Over the past few decades, the commodity and energy trading and risk management (C/ETRM) landscape for the natural gas industry has been stable, dominated by a select few big players in the market – namely, ION Endur or Allegro and FIS Aligne. Their mature offerings serve a diverse customer base, historically becoming the default choice for producers, midstream entities, retail customers, and trading companies. However, recent years have ushered in a paradigm shift, challenging the traditional model and prompting questions about the long-term viability of monolithic C/ETRM solutions in the modern ETRM landscape.
Several factors contribute to the shifting dynamics: the consolidation of companies (within the industry and the tech sector), the popularity of modular ETRM systems like Molecule or Enuit's Entrade, which offer greater flexibility and adaptability to changing business needs (e.g., risk-focused), the increased focus on cybersecurity, savvier and smarter customers, and the globalization of services. These trends have challenged the traditional model and are compelling organizations to reevaluate their ETRM strategies. Furthermore, the energy transition is opening doors for investment dollars toward newer markets like LNG and renewable energy, which is growing the ETRM customer base as the traditional gas industry itself undergoes transformation.
This shift prompts questions about the traditional C/ETRM solutions – do they have a place in the modern ETRM landscape?
The answer hinges on three factors – company size, culture, and willingness to embrace newer technologies. Many natural gas companies, including those operating in the power and renewables sector, have invested heavily in their singular solutions – integrating multiple commodities like power and gas into one comprehensive ETRM system or extending the core product to force functionality like transportation optimization or granular position reporting. With the onset of the market dynamics mentioned above, larger companies have the money to spend on bolt-on applications while keeping their investment in their tried-and-true system. In comparison, smaller companies might opt to trade increasing licensing costs for more nimble, modular systems that provide more flexibility. Culturally, some companies are slower to adopt new technology and prefer to wait until it has "matured" in the marketplace, for example, API integration. Others believe quick adoption and upfront spending are the way to maximize long-term value from their ETRM implementations.
In the face of these changes, there is no doubt that traditional C/ETRMs will need to adapt to maintain their position in the market among existing and potential customers. This customer base now has alternatives that offer greater flexibility, less upfront investment, and quicker time to market. The growing trend towards automation and AI is reshaping customers' expectations of core functionality. There is an increase in complementary products on the market that provide solutions for common problem areas in natural gas operations, for example, NatGas Hub, an application that automates the complexity of pipeline scheduling and tariff calculation. Third-party data visualization tools, like Alteryx and Tableau, allow customers to rely less on standard ETRM reports, thereby influencing competitors like Entrade to invest in advanced features like API toolkits.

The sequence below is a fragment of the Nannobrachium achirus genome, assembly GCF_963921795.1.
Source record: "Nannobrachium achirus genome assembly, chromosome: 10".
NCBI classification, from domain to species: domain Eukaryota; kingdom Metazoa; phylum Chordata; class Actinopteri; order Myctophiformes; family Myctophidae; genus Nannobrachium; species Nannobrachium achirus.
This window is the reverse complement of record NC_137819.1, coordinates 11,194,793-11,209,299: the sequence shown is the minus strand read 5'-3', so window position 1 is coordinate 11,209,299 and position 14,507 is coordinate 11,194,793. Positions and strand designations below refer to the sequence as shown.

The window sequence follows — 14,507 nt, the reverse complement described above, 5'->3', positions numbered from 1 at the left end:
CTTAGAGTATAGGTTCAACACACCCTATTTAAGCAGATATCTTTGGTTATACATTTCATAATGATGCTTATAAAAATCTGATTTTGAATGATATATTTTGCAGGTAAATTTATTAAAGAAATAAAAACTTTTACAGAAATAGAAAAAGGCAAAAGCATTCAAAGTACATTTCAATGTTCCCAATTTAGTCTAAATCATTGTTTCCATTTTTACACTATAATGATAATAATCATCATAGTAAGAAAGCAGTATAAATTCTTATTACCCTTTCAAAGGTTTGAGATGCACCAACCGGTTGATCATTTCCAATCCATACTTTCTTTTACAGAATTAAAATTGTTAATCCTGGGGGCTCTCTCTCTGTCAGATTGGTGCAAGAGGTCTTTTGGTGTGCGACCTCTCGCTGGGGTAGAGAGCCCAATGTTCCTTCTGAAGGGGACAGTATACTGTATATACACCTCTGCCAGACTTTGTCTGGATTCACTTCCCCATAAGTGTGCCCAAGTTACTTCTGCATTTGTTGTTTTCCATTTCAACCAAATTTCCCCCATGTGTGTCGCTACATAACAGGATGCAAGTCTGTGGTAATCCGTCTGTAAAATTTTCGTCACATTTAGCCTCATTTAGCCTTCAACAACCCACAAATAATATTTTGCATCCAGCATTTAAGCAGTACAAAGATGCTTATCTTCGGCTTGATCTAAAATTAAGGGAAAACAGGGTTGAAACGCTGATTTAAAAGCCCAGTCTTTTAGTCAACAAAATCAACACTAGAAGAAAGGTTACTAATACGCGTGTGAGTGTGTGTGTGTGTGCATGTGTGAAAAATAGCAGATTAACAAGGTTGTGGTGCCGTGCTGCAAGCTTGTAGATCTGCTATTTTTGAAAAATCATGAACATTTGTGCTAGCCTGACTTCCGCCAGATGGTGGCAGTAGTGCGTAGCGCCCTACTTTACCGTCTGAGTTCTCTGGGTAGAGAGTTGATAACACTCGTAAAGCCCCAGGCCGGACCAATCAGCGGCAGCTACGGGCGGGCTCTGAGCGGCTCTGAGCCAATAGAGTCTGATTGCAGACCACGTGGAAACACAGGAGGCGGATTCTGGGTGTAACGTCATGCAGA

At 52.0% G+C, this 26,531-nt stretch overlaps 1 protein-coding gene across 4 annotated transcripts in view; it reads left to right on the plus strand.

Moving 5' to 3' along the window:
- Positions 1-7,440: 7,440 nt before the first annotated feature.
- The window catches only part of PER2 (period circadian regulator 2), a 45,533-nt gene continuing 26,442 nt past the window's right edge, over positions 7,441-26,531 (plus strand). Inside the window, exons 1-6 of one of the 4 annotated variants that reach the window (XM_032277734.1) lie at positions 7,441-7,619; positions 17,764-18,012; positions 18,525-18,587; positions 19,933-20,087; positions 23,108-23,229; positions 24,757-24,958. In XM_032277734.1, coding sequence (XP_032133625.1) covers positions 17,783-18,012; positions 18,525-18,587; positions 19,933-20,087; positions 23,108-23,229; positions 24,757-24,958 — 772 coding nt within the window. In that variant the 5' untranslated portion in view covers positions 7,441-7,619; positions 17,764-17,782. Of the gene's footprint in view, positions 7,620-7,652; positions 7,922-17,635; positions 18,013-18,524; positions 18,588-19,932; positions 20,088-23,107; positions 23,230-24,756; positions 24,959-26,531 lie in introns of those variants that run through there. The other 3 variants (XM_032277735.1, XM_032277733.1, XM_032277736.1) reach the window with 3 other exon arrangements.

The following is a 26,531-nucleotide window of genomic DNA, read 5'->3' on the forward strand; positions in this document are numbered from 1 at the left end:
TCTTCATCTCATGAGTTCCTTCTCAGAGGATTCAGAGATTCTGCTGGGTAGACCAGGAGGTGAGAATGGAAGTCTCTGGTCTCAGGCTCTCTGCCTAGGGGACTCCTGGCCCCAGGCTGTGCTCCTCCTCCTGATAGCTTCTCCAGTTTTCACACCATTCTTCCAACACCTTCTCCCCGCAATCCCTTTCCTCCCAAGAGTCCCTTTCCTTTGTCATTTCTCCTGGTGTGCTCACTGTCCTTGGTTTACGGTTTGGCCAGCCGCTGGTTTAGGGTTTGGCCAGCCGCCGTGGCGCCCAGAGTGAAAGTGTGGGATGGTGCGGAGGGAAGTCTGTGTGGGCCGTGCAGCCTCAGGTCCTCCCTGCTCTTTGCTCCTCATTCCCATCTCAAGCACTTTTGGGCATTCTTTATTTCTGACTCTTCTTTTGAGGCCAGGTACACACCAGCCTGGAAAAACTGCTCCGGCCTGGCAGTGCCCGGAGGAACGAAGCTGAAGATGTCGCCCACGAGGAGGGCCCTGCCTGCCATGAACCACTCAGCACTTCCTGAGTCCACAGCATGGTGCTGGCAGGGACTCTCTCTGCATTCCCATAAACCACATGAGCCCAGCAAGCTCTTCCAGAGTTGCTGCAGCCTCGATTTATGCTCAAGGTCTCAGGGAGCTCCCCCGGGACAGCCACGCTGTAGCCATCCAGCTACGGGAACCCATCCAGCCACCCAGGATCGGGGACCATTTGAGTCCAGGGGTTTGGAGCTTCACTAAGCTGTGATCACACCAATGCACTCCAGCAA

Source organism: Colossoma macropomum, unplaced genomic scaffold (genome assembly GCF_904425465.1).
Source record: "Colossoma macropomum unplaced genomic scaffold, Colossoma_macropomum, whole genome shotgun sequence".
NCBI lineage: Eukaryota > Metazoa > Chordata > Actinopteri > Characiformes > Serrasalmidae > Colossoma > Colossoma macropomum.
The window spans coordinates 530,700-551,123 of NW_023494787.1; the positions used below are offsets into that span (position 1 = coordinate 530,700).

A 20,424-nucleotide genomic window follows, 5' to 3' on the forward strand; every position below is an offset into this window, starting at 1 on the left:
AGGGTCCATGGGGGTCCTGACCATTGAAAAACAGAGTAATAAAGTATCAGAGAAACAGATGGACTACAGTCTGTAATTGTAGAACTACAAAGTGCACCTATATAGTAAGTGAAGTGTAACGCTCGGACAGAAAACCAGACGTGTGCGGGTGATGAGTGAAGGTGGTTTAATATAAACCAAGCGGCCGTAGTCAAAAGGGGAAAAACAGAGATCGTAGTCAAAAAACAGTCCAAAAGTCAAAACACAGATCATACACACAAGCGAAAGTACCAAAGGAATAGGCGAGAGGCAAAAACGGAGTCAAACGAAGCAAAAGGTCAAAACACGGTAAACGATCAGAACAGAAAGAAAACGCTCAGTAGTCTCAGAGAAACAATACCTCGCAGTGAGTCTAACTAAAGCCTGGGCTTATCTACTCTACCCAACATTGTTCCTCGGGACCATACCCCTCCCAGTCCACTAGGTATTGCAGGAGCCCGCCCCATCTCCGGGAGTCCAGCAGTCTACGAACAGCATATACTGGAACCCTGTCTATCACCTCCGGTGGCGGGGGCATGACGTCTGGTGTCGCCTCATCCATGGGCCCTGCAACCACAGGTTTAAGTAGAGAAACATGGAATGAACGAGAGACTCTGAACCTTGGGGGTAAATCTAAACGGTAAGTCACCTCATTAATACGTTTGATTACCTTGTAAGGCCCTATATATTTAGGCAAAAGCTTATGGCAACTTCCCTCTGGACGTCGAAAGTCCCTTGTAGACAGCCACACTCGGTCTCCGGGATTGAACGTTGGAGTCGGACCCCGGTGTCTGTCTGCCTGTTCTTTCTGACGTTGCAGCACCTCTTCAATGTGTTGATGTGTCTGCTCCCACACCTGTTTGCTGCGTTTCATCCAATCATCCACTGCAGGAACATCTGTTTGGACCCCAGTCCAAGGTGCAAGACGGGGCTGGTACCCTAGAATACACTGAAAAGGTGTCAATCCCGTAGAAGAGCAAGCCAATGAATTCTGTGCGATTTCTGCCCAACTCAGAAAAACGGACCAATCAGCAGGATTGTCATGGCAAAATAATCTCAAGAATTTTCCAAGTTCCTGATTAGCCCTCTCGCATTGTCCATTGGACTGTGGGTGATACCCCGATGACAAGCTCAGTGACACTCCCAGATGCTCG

Most importantly, the move toward an energy transition significantly impacts the current landscape. As gas companies accelerate their investments in renewable energy sources, it is becoming obvious that the current C/ETRM offerings are behind the curve in supporting these "new" products. Many customers rely heavily on customization or good old Microsoft Excel to value and report on these assets. Increased regulation will also drive the standardization of valuation and reporting, so commodity trading and energy trading risk management vendors, whether traditional or new, will eventually be expected to include this functionality in their core competency.
Overall, the speed of adaptability to these market conditions and their long-standing brand awareness can ensure traditional vendors maintain relevance for years to come.
The evolving C/ETRM landscape also includes a notable trend toward managed services and consulting. Natural gas companies are looking to shift downstream functions like settlements, accounting, or even product support to consulting firms that offer managed services, allowing them to streamline their operations. Simultaneously, C/ETRM vendors are refocusing on the core competencies of their product and scaling down professional services teams, opting to implement with skilled partners instead. While the staying power of managed services is yet to be determined, consulting firms are investing in their personnel to support this emerging trend.
As the natural gas industry evolves and becomes more integrated, it is clear the answer to the best C/ETRM solution is not one-size-fits-all. Adaptability and flexibility are now expected by the savvier customer base, thus challenging the status quo. While facing new challenges, traditional CTRM and ETRM vendors have an established reputation over their competitors; they should seize the opportunity to adapt platforms to the evolving industry and secure their long-standing market share.
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